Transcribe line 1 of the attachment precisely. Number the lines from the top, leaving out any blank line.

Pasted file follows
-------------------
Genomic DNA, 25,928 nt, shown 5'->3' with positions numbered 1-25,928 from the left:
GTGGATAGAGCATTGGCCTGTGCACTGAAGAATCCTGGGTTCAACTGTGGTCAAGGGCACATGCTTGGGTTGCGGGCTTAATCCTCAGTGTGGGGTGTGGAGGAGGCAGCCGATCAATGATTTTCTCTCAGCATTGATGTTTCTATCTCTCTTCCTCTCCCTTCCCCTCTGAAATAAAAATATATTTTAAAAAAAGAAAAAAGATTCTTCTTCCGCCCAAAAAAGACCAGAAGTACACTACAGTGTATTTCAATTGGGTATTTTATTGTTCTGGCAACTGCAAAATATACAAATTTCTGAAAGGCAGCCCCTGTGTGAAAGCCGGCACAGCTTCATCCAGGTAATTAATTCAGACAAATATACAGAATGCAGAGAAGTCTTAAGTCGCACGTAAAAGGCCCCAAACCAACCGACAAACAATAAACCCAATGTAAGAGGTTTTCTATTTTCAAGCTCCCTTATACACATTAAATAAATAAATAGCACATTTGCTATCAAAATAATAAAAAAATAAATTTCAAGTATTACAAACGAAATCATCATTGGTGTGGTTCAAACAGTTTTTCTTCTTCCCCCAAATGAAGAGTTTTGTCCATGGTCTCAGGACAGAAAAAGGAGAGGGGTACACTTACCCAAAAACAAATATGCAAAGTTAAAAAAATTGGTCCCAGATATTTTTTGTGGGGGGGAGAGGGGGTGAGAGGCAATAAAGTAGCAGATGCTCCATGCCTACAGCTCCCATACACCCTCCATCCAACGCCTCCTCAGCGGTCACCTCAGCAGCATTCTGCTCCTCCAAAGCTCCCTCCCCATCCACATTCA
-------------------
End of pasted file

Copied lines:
Genomic DNA, 25,928 nt, shown 5'->3' with positions numbered 1-25,928 from the left: